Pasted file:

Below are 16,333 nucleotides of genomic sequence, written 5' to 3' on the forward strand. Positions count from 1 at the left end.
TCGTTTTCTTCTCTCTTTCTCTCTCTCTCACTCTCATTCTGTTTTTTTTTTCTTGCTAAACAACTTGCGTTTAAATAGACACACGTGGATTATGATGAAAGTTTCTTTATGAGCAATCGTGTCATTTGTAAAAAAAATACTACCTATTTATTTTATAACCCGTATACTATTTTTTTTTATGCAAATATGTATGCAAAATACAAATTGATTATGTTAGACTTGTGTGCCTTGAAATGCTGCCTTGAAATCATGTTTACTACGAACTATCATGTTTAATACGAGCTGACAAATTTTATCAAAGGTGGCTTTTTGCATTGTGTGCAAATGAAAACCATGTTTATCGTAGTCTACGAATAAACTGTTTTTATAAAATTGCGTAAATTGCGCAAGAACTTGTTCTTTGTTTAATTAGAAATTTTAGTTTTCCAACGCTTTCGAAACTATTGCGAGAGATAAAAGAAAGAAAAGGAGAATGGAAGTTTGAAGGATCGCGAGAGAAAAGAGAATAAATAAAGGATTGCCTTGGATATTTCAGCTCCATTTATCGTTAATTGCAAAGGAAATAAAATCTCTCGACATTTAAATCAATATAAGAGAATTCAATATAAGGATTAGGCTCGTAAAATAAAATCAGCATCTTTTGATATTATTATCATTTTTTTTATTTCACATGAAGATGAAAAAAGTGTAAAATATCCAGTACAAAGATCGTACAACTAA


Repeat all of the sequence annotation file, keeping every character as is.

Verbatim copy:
Below are 16,333 nucleotides of genomic sequence, written 5' to 3' on the forward strand. Positions count from 1 at the left end.
TCGTTTTCTTCTCTCTTTCTCTCTCTCTCACTCTCATTCTGTTTTTTTTTTCTTGCTAAACAACTTGCGTTTAAATAGACACACGTGGATTATGATGAAAGTTTCTTTATGAGCAATCGTGTCATTTGTAAAAAAAATACTACCTATTTATTTTATAACCCGTATACTATTTTTTTTTATGCAAATATGTATGCAAAATACAAATTGATTATGTTAGACTTGTGTGCCTTGAAATGCTGCCTTGAAATCATGTTTACTACGAACTATCATGTTTAATACGAGCTGACAAATTTTATCAAAGGTGGCTTTTTGCATTGTGTGCAAATGAAAACCATGTTTATCGTAGTCTACGAATAAACTGTTTTTATAAAATTGCGTAAATTGCGCAAGAACTTGTTCTTTGTTTAATTAGAAATTTTAGTTTTCCAACGCTTTCGAAACTATTGCGAGAGATAAAAGAAAGAAAAGGAGAATGGAAGTTTGAAGGATCGCGAGAGAAAAGAGAATAAATAAAGGATTGCCTTGGATATTTCAGCTCCATTTATCGTTAATTGCAAAGGAAATAAAATCTCTCGACATTTAAATCAATATAAGAGAATTCAATATAAGGATTAGGCTCGTAAAATAAAATCAGCATCTTTTGATATTATTATCATTTTTTTTATTTCACATGAAGATGAAAAAAGTGTAAAATATCCAGTACAAAGATCGTACAACTAA